Both the penny and spent brass methods work well. It does help to have some one balance the object for you while you just concentrate on holding the platform steady. Now, if you can regularly dry-fire with something balanced on the front sight without dislodging it, you will have dealt with your trigger jerk.
    "Mind own business"
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  6. #35
    Member Array Simonsay's Avatar
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    Find a shooter that teaches... and take a class. The front sight will tell you everything you need to know while dry firing. Penny not needed.

  7. #36
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    Quote Originally Posted by Simonsay View Post
    Find a shooter that teaches... and take a class. The front sight will tell you everything you need to know while dry firing. Penny not needed.
    Absolutely true. The penny or brass is not needed and the sight will tell you all you need to know.

    However...

    I have noticed that some folks tend to deceive themselves without it. Something falling to the floor makes it far more difficult to do this.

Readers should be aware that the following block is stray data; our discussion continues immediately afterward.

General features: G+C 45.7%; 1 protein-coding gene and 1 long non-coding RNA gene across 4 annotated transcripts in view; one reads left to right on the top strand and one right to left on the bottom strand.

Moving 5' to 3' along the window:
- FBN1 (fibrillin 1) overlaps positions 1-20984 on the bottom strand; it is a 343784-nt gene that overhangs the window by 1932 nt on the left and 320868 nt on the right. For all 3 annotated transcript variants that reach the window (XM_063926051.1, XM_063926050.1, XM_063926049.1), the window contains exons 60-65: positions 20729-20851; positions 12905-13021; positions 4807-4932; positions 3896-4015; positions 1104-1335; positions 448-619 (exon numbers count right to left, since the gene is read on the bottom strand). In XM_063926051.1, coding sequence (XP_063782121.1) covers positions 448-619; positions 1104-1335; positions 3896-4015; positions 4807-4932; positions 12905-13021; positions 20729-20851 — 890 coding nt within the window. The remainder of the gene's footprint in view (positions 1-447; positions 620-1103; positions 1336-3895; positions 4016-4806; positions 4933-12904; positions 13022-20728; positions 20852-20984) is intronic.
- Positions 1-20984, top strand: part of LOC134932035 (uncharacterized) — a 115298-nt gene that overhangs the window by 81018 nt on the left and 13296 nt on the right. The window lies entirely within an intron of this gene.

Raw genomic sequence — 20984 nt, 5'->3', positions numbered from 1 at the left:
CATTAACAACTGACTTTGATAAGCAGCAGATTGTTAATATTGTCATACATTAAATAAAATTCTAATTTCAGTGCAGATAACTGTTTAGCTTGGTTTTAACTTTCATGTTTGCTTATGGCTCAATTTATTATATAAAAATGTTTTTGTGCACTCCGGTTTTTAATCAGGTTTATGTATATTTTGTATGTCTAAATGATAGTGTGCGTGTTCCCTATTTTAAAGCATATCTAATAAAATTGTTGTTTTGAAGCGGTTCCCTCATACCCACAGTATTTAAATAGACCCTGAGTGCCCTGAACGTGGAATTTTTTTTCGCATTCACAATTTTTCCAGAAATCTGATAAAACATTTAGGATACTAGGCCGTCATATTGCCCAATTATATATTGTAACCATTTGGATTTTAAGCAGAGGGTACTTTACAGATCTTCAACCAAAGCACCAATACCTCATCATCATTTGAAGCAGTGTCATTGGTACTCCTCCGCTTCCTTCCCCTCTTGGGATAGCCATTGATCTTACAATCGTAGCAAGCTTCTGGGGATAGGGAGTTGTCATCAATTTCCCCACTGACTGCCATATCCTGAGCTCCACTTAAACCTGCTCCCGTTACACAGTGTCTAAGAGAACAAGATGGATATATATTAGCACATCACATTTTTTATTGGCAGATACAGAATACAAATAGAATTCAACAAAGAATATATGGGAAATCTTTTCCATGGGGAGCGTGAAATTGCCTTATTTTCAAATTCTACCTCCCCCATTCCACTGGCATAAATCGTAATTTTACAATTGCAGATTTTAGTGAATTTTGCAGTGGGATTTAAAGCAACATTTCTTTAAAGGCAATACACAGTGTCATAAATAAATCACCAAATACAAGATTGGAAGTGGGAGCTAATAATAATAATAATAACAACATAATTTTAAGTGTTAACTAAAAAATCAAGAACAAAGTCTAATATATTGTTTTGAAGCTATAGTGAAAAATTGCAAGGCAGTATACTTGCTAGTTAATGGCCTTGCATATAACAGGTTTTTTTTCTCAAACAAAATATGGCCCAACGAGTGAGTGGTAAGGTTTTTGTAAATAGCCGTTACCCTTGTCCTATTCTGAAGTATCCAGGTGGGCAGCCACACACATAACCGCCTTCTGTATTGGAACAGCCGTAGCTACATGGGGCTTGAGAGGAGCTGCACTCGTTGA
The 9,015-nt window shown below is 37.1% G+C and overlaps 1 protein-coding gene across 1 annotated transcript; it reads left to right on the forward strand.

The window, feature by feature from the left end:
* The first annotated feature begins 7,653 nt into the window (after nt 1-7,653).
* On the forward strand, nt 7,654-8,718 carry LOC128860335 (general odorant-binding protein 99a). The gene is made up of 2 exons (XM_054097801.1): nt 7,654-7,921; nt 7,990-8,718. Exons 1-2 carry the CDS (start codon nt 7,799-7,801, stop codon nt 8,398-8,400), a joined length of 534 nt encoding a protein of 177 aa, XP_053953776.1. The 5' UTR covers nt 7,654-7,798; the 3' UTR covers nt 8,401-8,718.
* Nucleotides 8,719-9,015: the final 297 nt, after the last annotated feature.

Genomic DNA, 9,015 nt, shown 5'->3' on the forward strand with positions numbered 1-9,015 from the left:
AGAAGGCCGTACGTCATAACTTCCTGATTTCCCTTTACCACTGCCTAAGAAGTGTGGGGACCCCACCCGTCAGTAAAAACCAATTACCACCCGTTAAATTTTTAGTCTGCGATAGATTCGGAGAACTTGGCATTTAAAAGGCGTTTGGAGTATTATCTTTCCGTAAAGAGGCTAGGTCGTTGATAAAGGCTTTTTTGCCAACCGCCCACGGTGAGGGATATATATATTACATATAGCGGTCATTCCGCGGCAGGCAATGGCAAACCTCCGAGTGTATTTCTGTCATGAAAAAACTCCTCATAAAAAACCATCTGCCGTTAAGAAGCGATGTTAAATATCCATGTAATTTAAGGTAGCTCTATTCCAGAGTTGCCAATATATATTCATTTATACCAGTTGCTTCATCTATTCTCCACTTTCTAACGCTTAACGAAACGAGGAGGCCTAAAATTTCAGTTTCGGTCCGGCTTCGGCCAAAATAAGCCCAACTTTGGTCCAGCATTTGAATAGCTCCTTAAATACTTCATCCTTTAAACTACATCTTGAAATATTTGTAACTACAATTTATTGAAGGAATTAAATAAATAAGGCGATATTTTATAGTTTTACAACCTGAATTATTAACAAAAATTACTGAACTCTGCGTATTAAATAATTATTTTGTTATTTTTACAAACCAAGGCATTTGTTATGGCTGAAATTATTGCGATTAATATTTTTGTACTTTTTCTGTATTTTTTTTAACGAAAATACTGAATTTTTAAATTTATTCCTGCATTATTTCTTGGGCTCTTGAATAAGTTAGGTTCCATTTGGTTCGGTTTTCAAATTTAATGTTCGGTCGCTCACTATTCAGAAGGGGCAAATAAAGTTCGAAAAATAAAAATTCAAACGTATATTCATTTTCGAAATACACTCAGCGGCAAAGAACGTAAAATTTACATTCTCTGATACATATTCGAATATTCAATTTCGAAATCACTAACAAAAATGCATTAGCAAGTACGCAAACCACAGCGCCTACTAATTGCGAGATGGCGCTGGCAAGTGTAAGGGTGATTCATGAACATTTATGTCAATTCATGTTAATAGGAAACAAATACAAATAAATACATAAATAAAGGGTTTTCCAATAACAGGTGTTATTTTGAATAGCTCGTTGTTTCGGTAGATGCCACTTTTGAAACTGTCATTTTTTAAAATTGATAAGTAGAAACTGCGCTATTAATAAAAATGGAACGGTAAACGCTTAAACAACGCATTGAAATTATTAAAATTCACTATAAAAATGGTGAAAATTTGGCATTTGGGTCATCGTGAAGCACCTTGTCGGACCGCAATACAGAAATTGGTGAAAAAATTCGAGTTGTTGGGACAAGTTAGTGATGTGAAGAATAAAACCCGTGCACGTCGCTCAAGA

"Mind own business"
    "Always cut cards"

  8. #37
    Member Array MLittle's Avatar
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    I know you've already gotten a lot of suggestions..... My recommendation differs from many posters here. If you are shooting right handed and your shots are going to the left I think you don't have ENOUGH finger on the trigger. In other words, you are pushing the muzzle to the left. Are you shooting using your fingertip? If so, try shooting from the first joint on your trigger finger. Also, what helps me is if I increase my grip with my weak hand....this also will provide more support and counteract the tendency of the muzzle to go left.

    Also, try some dryfiring at a mirror....say in a bathroom. Watch the muzzle very closely and see what it does when you press the trigger. You will probably see a small movement of the muzzle to the left. Try moving your finger further onto the trigger and see what happens. You want the muzzle to stay stationary when you fire....using a mirror can help you find out what you're doing wrong.

  9. #38
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    Quote Originally Posted by pscipio03 View Post
    Okay, try this (I had the same problem):
    Low left means you may be slapping the trigger. The trigger of the Glock takes some getting used to. I had this problem and still do to some extent, but not anywhere near as bad.